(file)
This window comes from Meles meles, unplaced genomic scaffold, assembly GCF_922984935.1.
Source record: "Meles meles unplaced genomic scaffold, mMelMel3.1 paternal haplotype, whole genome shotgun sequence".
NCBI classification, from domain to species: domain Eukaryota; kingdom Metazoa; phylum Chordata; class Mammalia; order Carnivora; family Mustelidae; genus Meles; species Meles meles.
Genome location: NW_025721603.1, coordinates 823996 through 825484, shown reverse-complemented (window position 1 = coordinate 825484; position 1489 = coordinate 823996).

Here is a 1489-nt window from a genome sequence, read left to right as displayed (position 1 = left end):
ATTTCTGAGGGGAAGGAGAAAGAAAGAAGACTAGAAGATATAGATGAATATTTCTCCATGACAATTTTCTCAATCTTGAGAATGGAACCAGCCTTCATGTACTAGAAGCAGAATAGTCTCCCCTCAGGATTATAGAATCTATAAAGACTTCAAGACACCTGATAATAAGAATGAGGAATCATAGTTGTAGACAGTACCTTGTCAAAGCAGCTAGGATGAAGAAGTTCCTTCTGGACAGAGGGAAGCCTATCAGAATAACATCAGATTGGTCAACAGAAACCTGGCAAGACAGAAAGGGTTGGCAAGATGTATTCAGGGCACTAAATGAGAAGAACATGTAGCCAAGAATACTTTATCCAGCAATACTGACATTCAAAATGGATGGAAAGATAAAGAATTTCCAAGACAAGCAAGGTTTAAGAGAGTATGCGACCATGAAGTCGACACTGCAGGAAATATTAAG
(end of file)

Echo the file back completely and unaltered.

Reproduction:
This window comes from Meles meles, unplaced genomic scaffold, assembly GCF_922984935.1.
Source record: "Meles meles unplaced genomic scaffold, mMelMel3.1 paternal haplotype, whole genome shotgun sequence".
NCBI classification, from domain to species: domain Eukaryota; kingdom Metazoa; phylum Chordata; class Mammalia; order Carnivora; family Mustelidae; genus Meles; species Meles meles.
Genome location: NW_025721603.1, coordinates 823996 through 825484, shown reverse-complemented (window position 1 = coordinate 825484; position 1489 = coordinate 823996).

Here is a 1489-nt window from a genome sequence, read left to right as displayed (position 1 = left end):
ATTTCTGAGGGGAAGGAGAAAGAAAGAAGACTAGAAGATATAGATGAATATTTCTCCATGACAATTTTCTCAATCTTGAGAATGGAACCAGCCTTCATGTACTAGAAGCAGAATAGTCTCCCCTCAGGATTATAGAATCTATAAAGACTTCAAGACACCTGATAATAAGAATGAGGAATCATAGTTGTAGACAGTACCTTGTCAAAGCAGCTAGGATGAAGAAGTTCCTTCTGGACAGAGGGAAGCCTATCAGAATAACATCAGATTGGTCAACAGAAACCTGGCAAGACAGAAAGGGTTGGCAAGATGTATTCAGGGCACTAAATGAGAAGAACATGTAGCCAAGAATACTTTATCCAGCAATACTGACATTCAAAATGGATGGAAAGATAAAGAATTTCCAAGACAAGCAAGGTTTAAGAGAGTATGCGACCATGAAGTCGACACTGCAGGAAATATTAAG